Sunday, September 28, 2014

Forgotten Skills with...Tomatoes!

Several years ago Dominique bought a book by an Irish cook and writer called Forgotten Skills.  As suggested by the title, it's about certain lost or at least wandering aimlessly cooking arts, like canning, bread making, and pickling.

We're a little bit intimidated by this book but a week or so ago I bought a bushel of tomatoes from the Amish farmer who supplies our herd share products.  Not knowing exactly what a bushel looked like, I almost left the farm with only one of these big boxes.  Fortunately (?), someone set me straight and I took them both home with me.

Now what?  Keep in mind, I don't even really like tomatoes that much, although a sliced heirloom with fresh mozzarella and basil is wonderfully cool, juicy and delicious for a summer lunch.  And we did serve up a few this way.

For the rest, I turned to Forgotten Skills and put them up in 2 ways.  First and easiest is halving or quartering them and slow-roasting them in the oven.  Her recipe calls for 100 degrees for 5-6 hours, but my oven felt only tepid at that temperature and I cranked it to 250.  We've been serving these roasted tomatoes as a side for breakfast and our guests seem to be loving them.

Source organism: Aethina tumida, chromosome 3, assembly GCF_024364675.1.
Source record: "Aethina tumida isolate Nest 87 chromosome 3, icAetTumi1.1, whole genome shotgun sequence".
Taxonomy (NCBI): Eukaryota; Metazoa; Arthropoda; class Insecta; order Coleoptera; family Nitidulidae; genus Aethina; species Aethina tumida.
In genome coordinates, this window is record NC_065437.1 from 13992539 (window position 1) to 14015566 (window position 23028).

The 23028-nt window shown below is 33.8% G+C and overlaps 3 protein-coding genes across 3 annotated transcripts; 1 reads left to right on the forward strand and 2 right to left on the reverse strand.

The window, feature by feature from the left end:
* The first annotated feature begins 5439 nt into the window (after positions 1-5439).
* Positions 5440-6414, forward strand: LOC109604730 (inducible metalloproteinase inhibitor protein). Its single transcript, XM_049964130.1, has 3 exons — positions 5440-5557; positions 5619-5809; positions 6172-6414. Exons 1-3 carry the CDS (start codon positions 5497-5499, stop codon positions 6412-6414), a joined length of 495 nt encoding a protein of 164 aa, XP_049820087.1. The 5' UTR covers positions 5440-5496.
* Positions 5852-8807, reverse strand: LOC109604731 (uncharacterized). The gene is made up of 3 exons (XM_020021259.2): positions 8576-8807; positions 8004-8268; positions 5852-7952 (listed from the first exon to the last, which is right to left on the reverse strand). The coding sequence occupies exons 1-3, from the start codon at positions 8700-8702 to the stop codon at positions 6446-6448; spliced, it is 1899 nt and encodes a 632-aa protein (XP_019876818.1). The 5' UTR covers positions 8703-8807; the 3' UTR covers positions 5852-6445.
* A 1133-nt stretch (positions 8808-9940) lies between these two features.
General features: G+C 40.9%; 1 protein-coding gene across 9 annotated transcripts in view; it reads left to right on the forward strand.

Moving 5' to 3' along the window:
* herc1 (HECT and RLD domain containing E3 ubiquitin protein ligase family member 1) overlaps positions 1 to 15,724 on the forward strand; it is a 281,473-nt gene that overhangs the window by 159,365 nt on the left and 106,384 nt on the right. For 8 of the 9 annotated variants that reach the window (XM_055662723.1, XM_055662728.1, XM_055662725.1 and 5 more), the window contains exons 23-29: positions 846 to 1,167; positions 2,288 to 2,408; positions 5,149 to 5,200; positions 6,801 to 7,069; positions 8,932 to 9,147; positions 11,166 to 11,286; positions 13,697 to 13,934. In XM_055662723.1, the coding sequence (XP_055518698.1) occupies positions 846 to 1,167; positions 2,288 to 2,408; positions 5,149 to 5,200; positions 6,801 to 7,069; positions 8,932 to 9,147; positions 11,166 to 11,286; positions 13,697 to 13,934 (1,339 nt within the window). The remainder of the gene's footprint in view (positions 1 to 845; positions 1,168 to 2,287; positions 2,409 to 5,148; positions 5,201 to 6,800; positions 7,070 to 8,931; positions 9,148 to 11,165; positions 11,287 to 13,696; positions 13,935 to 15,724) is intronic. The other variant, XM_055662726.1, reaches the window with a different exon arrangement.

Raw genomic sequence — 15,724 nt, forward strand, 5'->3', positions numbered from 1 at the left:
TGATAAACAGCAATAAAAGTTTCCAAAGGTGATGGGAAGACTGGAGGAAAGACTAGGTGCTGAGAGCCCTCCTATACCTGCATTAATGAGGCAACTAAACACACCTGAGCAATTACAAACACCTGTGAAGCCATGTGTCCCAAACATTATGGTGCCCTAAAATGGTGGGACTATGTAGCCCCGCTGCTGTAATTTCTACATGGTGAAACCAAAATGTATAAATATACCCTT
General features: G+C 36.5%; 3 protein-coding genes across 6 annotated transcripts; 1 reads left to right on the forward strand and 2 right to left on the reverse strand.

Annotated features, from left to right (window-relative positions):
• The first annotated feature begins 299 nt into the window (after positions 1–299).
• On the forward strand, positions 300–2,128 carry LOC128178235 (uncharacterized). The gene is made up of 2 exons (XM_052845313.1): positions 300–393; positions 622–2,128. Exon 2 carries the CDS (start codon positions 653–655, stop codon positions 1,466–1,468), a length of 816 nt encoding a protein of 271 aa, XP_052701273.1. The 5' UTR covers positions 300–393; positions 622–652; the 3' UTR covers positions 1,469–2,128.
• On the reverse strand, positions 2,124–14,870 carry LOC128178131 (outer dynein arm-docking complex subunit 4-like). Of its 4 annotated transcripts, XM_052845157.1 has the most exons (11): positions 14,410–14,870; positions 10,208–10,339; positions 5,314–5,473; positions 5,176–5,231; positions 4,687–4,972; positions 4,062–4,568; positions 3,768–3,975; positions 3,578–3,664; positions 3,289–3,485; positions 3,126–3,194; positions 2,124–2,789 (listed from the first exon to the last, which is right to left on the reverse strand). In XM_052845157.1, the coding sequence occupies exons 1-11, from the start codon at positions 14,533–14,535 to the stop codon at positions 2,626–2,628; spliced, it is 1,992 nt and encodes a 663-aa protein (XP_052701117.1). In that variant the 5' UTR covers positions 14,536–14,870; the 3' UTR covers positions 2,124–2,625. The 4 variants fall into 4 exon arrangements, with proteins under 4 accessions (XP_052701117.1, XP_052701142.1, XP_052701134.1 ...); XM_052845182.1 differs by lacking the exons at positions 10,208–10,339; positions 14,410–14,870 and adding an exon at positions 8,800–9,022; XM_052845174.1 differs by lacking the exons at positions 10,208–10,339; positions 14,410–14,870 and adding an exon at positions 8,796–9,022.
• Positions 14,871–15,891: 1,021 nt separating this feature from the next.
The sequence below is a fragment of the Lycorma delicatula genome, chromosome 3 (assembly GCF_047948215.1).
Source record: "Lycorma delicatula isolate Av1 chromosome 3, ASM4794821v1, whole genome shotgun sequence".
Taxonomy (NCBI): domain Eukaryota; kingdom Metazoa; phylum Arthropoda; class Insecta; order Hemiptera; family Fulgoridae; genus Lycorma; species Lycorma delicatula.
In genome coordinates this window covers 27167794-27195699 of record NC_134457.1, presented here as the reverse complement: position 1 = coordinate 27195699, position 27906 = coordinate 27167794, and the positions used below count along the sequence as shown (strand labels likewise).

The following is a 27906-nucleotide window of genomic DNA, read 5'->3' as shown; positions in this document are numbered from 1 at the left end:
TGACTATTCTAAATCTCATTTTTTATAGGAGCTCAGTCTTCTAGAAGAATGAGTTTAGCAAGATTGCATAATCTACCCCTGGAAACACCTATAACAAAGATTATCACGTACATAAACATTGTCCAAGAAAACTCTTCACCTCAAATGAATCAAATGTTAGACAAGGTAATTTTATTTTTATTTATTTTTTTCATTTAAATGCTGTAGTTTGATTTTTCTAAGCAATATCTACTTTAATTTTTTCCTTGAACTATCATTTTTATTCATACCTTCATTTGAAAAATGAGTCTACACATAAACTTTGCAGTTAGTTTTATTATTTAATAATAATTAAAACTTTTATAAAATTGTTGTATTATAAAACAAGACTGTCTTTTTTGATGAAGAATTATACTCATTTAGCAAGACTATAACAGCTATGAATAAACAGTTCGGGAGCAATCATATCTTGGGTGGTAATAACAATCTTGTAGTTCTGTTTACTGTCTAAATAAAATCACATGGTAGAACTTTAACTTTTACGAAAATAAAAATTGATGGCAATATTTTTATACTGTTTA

Another way to dispatch lots of tomatoes is to make tomato paste.  Tomato preparation is nearly identical to roasting:  clean, core, and quarter.  Before dumping them all into a big pot, you cut a few onions and give them a little warm up in some oil.  Then you let the whole thing cook for a very long time until it's as thick as you want it to be.  Forgotten Skills calls for a food mill to mush it up but we don't have one and I thought the immersion blender did a fine job.  Our paste isn't nearly as thick as that which you get in those tiny cans but it's so flavorful and has a wonderful texture.

I made a final batch of roasted tomatoes today and about halfway through the cooking I needed to bake a loaf of banana bread for an hour so I just turned up the heat and put it in with the tomatoes.  They look ever-so-slightly burnt around the edges and drier than the previous batch.  I have a feeling they're going to be even better and more flavorful.

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